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May 21, 2014 07:11 PM

Need advice on Dishwashers. (Esp those, who have Bosch)

To start this off, I guess you should know my background. Currently, I have a Kenmore Dishwasher (whirlpool made) that, doesn't work. It needs a new circulation pump, that would run close to $200+ to replace, and in all honesty, I don't really care much for the model enough, to consider buying the replacement part. I mean, it's not a Low End machine, but, it's not exactly high end either.. and I've never cared for the way it washes dishes.

Seeing as we're probably gonna be moving soon.. I figure it's probably best not to go out, and purchase a new dishwasher (esp at the same specs) when we're not going to use it, that long. So, I've hit up Craigslist for options.

Currently, I'm looking at a mid-end Bosch Dishwasher, that has the same specs, and is very similar. The only problem is.. it's 10 years old. Now, it sure doesn't look like it, it actually looks identical to the ones, I briefly looked at in Lowes, and has all the same features, as the slightly updates models.. however.. the age of it, somewhat scares me.

I've read so many complaints about Bosch Dishwashers, and all their problems, mainly with circulation pumps (the exact problem I have with my current one) and control panels.

So, before, I just go all in, and purchase this Bosch, fellow Foodies, do any of you guys have Bosch dishwashers of similar age? Have they aged well, and we'll, been trouble free? I'd love to hear from anyone who has a Bosch, esp older models, and could talk about their reliability or problems.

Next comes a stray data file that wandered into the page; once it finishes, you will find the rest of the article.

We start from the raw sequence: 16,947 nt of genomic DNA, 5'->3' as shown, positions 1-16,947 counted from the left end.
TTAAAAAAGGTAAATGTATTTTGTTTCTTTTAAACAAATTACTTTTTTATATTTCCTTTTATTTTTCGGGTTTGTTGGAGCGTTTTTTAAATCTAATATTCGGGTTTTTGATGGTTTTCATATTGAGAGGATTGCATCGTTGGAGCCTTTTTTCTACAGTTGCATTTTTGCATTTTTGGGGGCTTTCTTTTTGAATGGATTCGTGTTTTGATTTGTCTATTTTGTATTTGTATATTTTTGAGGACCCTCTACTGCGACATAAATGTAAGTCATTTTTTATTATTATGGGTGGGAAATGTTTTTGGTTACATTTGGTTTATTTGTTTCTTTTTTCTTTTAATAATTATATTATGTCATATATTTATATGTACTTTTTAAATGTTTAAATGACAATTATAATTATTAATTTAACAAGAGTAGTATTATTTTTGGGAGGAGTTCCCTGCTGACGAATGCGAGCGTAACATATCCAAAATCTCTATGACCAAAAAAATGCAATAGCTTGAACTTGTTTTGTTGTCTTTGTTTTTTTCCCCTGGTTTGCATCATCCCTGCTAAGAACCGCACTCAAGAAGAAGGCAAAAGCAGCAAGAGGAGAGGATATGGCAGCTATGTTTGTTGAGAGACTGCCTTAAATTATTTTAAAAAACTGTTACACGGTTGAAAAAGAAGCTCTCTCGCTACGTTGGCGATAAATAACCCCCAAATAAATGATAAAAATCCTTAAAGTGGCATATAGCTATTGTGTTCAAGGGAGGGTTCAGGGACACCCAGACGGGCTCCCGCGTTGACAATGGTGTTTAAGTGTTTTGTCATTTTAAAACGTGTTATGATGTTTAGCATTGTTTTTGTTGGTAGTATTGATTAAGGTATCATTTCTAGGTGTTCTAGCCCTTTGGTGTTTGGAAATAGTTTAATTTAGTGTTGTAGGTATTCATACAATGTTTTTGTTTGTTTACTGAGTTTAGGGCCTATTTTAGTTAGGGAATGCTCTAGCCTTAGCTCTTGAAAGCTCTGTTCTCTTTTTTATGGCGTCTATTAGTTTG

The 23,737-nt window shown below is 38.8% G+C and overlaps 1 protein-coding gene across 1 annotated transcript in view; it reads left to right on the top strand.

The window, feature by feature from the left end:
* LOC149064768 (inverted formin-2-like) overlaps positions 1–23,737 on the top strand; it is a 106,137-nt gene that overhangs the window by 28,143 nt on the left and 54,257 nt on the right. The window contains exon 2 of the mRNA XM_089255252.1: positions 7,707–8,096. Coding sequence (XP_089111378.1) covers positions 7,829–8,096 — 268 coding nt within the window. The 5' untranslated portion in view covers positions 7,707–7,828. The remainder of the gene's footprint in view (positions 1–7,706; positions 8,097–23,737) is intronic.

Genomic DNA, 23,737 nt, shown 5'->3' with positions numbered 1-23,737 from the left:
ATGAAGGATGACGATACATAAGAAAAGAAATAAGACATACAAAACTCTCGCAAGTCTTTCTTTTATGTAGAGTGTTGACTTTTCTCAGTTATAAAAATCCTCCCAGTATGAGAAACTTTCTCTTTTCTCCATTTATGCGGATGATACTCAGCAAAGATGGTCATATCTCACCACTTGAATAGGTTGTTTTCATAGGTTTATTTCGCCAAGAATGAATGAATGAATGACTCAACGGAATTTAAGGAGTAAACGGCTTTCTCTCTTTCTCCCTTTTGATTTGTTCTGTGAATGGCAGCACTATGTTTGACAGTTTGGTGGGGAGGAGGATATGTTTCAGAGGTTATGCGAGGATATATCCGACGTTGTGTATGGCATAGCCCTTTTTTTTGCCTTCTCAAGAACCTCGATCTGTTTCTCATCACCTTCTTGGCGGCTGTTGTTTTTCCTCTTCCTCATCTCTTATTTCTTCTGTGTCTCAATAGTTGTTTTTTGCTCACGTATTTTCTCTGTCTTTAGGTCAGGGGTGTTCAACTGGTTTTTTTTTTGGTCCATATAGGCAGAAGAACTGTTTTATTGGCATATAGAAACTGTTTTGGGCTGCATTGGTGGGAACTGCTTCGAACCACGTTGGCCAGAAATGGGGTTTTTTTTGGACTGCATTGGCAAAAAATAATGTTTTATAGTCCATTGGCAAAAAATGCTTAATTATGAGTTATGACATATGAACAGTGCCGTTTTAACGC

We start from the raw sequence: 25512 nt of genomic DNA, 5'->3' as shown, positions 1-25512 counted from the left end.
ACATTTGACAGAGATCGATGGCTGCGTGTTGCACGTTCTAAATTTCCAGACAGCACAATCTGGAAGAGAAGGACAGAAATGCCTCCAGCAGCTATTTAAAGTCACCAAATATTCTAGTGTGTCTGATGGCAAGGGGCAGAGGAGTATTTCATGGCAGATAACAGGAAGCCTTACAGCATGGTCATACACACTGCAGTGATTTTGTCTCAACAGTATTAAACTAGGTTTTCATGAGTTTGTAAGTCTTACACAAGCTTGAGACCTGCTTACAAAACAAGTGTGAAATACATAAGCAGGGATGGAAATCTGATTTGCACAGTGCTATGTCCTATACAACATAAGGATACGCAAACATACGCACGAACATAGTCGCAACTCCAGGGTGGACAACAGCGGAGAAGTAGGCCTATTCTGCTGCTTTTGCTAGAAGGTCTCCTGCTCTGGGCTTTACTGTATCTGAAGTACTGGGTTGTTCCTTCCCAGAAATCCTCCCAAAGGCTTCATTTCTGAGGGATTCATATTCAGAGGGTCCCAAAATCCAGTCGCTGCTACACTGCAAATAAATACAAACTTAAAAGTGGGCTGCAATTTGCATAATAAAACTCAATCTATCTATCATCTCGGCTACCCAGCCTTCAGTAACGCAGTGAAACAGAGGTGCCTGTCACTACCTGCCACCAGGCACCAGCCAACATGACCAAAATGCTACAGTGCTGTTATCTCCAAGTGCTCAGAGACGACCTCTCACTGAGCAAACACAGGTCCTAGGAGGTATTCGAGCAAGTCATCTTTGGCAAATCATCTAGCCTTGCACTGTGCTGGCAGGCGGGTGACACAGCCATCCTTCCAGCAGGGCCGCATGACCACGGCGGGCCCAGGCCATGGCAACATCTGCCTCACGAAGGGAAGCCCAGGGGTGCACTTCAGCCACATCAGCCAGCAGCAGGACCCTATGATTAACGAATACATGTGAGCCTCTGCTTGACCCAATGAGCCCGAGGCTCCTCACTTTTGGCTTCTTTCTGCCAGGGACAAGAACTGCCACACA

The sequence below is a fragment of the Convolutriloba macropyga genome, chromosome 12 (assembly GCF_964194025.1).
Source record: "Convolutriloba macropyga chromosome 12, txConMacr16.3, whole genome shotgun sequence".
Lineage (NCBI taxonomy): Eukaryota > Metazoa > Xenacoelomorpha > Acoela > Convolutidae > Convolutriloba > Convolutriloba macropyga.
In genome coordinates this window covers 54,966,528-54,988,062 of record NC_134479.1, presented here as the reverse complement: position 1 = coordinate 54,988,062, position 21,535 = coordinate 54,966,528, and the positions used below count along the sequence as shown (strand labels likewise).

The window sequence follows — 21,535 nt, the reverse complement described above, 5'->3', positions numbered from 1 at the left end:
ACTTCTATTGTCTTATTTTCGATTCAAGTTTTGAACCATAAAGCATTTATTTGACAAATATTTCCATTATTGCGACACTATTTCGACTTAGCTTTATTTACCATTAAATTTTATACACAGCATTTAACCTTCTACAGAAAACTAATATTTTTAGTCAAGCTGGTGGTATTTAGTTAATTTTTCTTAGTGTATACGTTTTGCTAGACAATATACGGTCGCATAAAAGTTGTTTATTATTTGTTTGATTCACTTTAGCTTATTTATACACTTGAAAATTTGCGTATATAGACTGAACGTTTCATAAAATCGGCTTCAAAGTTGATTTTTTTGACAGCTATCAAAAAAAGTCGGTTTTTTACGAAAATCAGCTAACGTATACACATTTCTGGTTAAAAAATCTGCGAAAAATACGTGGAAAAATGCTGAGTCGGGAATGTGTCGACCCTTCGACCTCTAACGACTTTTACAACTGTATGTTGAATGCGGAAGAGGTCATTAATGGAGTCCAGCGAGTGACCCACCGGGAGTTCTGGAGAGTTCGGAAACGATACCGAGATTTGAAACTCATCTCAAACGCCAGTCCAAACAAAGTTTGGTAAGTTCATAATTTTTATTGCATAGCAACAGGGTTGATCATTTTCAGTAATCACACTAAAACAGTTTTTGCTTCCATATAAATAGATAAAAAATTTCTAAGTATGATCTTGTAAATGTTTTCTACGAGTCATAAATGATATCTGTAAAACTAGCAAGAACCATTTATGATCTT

Anyone have any friends with a Bosch Dishwasher, any reviews, or knowledge on theres?

I'd really appreciate any information.

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  1. It is like buying a used car...Don't waste your time. The cost to remove and install a replacement for your old unit is the same for a new or previously used unit.Plus you might have to pick up the used unit yourself.

    Bight the bullet and buy a new mid range unit, especially if you are selling the property.
    As a plumbing contractor we have installed literally thousands of dishwashers and have found that the all break down...

    1 Reply
    1. re: PHREDDY

      It's like buying a used car from a stranger on Craigslist -- sold as is with no warranty or recourse if it fails immediately.

    2. Hi Michael,

      Our Kitchenaid dishwasher died two years ago--the control panel gave out, and we had a major flood. We replaced it with a new mid-range Bosch, partly because it's supposed to have a system that senses the water level and shuts off the water in an emergency.

      We like it so far. It's quieter than our old machine, and though it doesn't have all the bells and whistles (no child lock, no air dry) that we're used to, it does a good job.

      One thing that is quite different is the interior layout. Large items don't fit as well as they did in the Kitchenaid. And there's a little strainer in the bottom that you have to unscrew and clean out by hand. (If you don't do it regularly, your dishwasher will stink.)

      If you know the specific model number of the machine you are considering, you could probably find more info.

      Good luck!

      3 Replies
      1. re: texanfrench

        < And there's a little strainer in the bottom that you have to unscrew and clean out by hand. (If you don't do it regularly, your dishwasher will stink.)>

        I clean my strainer maybe twice a year, and my DW doesn't ever stink. I semi-rinse my dishes. By that I mean we rinse them to knock of the chunky stuff. Maybe that's the difference?

        1. re: DuffyH

          Your kitchen "helpers" are probably better trained than mine. When members of the younger generation are visiting, I don't like to discourage their assistance, and I figure that if they don't actually break anything they are doing a good job. So, yes, I clean out the strainer--or at least check it--regularly.